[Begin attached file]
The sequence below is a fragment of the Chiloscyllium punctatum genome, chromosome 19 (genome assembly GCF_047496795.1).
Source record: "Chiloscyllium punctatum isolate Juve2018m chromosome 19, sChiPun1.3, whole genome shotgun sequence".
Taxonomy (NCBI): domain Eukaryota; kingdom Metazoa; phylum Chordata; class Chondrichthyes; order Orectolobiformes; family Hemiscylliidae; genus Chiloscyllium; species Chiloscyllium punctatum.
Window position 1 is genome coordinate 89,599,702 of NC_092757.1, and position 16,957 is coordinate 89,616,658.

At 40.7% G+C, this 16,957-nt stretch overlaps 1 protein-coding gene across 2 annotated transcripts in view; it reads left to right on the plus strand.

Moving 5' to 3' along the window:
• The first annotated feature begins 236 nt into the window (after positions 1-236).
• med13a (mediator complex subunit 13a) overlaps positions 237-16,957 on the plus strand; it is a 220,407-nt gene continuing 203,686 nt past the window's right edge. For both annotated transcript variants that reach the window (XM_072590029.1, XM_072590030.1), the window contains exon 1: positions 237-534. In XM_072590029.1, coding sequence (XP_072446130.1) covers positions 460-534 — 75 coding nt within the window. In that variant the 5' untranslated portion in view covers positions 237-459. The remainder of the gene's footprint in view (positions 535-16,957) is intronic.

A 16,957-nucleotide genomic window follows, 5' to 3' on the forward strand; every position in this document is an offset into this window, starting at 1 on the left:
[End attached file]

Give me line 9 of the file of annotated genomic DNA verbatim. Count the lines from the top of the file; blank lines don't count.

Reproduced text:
A 16,957-nucleotide genomic window follows, 5' to 3' on the forward strand; every position in this document is an offset into this window, starting at 1 on the left: